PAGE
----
Taricco continues – between constitutional national identity and highest level of protection of fundamental rights, where does effectiveness of EU law stand?

Stone Tower Layered Cairn Stones Stacked Balance

 by Alessandra Silveira, Editor 
 and Sophie Perez Fernandes, Junior Editor

In September 2015, and in the wake of the case-law set in Fransson, the European Court of Justice (ECJ) detailed in Taricco the scope of the Member States’ obligations to combat VAT fraud (see comment here). The ECJ is now faced with the repercussions of said judgment as the Corte costituzionale [the Italian Constitutional Court (ICC)] questions the compatibility of the solution established therein with supreme principles of the Italian constitutional order.

As is well known, the Taricco case called into question the Italian regime on limitation periods for criminal offenses. The national provisions in question were such that, given the complexity and duration of criminal proceedings, defendants accused of VAT evasion constituting serious fraud affecting the EU’s financial interests were likely to enjoy de facto impunity as a result of the expiration of the limitation period. Having established that the Italian regime in question was not in conformity with EU law, the ECJ interpreted Article 325 TFEU as having “the effect, in accordance with the principle of the precedence of EU law, in their relationship with the domestic law of the Member States, of rendering automatically inapplicable, merely by their entering into force, any conflicting provision of national law”. Therefore, national courts were to “ensure that EU law is given full effect, if need be by disapplying those provisions (…), without having to request or await the prior repeal of those articles by way of legislation or any other constitutional procedure”. The ECJ significantly added that, if a national court decides to disapply the national provisions at issue, “it must also ensure that the fundamental rights of the persons concerned are respected” as penalties might be applied to them, which, in all likelihood, would not have been imposed under those national provisions. In this regard, the ECJ did not consider that such a disapplication of national law would infringe the rights of the accused as guaranteed by Article 49 CFREU on the principles of legality and proportionality of criminal offences and penalties.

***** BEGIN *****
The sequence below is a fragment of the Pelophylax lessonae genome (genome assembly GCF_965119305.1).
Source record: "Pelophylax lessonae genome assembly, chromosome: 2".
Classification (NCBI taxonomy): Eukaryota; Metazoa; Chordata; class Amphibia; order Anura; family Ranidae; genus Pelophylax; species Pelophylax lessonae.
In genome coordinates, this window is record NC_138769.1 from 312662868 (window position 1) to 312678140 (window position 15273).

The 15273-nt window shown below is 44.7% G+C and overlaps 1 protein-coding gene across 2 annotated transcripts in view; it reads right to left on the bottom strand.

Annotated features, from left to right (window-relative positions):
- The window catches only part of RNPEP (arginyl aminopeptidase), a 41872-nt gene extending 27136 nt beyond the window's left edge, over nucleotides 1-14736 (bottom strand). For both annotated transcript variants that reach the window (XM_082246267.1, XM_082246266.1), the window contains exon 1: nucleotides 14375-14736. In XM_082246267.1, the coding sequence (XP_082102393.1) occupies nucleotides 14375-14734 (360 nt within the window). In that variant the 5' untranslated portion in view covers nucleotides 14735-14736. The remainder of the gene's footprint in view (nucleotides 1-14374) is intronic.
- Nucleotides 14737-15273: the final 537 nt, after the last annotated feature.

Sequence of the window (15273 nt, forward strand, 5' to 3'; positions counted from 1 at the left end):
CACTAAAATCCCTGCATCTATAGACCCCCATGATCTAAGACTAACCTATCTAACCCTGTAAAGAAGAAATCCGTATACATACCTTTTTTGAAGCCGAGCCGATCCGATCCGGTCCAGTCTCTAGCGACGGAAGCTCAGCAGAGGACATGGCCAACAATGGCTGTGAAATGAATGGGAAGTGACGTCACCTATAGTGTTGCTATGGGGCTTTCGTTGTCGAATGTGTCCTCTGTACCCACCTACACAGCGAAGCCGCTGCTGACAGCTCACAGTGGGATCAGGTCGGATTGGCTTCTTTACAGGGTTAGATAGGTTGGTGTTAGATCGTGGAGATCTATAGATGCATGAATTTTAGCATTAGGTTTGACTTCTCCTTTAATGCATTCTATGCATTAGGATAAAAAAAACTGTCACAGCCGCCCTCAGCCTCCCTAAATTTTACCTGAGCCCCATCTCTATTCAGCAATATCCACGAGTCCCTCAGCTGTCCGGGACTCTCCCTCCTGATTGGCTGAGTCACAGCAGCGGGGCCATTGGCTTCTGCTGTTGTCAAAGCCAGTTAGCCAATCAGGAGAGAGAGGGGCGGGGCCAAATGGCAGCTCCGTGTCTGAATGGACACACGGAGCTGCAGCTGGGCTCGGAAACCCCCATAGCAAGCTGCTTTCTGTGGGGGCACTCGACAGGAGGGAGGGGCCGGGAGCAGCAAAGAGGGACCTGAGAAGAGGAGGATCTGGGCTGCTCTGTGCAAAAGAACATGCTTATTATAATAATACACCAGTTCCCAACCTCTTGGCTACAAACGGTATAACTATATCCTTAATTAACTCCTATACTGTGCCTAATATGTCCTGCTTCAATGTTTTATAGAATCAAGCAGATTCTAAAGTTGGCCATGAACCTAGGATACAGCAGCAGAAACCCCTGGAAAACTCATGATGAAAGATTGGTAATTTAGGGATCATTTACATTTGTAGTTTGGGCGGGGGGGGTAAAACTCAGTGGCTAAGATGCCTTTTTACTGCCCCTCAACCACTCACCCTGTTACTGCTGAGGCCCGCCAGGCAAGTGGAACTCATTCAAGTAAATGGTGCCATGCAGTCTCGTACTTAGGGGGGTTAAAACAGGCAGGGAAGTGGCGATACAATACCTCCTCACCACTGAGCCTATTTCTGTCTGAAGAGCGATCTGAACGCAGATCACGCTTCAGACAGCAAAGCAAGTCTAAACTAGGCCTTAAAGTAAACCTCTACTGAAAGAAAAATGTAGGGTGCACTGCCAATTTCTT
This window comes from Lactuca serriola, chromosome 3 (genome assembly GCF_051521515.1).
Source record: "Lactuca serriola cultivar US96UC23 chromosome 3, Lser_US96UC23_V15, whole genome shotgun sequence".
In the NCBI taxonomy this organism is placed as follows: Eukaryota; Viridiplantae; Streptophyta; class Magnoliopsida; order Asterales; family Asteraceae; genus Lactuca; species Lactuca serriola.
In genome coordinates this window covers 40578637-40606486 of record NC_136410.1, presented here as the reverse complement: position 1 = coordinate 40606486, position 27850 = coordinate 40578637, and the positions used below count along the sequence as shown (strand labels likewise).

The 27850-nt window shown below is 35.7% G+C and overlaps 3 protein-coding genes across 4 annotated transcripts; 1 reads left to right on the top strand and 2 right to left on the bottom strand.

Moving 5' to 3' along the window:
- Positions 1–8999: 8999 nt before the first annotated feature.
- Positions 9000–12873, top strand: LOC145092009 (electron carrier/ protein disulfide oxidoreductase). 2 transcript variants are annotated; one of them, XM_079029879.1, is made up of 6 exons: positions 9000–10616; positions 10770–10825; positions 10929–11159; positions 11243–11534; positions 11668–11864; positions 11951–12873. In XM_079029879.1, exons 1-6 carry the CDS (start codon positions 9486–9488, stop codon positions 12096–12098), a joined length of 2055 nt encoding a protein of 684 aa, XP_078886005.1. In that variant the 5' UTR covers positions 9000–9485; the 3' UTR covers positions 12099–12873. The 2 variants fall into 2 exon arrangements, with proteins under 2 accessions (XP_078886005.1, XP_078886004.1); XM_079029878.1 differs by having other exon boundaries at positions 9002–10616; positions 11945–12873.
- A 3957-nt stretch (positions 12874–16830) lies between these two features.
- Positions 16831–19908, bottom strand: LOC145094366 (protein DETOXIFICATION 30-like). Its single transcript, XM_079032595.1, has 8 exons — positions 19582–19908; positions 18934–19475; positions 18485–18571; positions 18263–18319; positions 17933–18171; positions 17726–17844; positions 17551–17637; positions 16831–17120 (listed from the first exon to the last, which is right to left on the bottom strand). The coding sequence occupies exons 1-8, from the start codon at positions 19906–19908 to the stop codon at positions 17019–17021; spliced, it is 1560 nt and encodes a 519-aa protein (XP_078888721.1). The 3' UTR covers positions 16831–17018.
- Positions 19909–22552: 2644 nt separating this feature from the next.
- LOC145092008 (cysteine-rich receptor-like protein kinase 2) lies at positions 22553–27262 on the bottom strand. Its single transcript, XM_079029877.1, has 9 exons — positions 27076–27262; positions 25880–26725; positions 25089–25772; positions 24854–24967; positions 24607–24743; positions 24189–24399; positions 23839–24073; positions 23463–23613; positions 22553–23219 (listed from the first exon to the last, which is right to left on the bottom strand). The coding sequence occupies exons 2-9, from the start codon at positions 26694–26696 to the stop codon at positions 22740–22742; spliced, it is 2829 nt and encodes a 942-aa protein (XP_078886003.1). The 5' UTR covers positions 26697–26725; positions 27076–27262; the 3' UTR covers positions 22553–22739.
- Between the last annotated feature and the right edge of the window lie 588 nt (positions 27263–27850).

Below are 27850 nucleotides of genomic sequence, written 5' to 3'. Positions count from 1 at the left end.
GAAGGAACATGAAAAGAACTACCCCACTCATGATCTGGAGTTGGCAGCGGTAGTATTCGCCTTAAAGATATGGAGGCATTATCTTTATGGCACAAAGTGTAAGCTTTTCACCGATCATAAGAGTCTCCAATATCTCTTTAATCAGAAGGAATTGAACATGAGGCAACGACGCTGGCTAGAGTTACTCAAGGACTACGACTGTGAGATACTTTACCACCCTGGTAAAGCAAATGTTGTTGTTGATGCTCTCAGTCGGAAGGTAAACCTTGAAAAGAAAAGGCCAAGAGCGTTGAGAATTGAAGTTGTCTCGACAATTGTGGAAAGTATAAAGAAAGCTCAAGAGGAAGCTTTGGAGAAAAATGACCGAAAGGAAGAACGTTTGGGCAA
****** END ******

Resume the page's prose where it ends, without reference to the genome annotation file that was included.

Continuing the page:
The Taricco judgment caused some stir within the Italian legal community. A few days after the delivery of the judgment, the Corte d’appello di Milano (Court of Appeal of Milan), instead of applying the solution formulated therein in a case pending before it concerning serious fraud in relation to VAT, stayed the proceedings to raise a question of constitutionality before the ICC, which would be followed months later by the Corte suprema di cassazione (Court of Cassation). Both courts have doubts as to the compatibility of the case-law established in Taricco with supreme principles of the Italian constitutional order and with the requirement to respect inalienable human rights as laid down by the Italian Constitution, with particular reference to the principle of legality in criminal matters [Article 25(2) of the Italian Constitution]. Hearing such concerns, the ICC sought a preliminary reference from the ECJ (here and here) according to an expedited procedure, the application of which was deferred (here). Advocate-General Yves Bot recently rendered its Opinion (here).

With incisive relevance, the ICC seeks to ascertain whether the obligation laid down in Taricco – that of disapplying national provisions on limitation periods which preclude, in a significant number of cases, the punishment of serious fraud affecting the financial interests of the EU – remains even where (i) “in the legal system of the Member State concerned, limitation periods form part of substantive criminal law and are subject to the principle of the legality of criminal proceedings”, and (ii) “even where such disapplication is at variance with the overriding principles of the constitution of the Member State concerned or with the inalienable rights of the individual conferred by the constitution of the Member State”.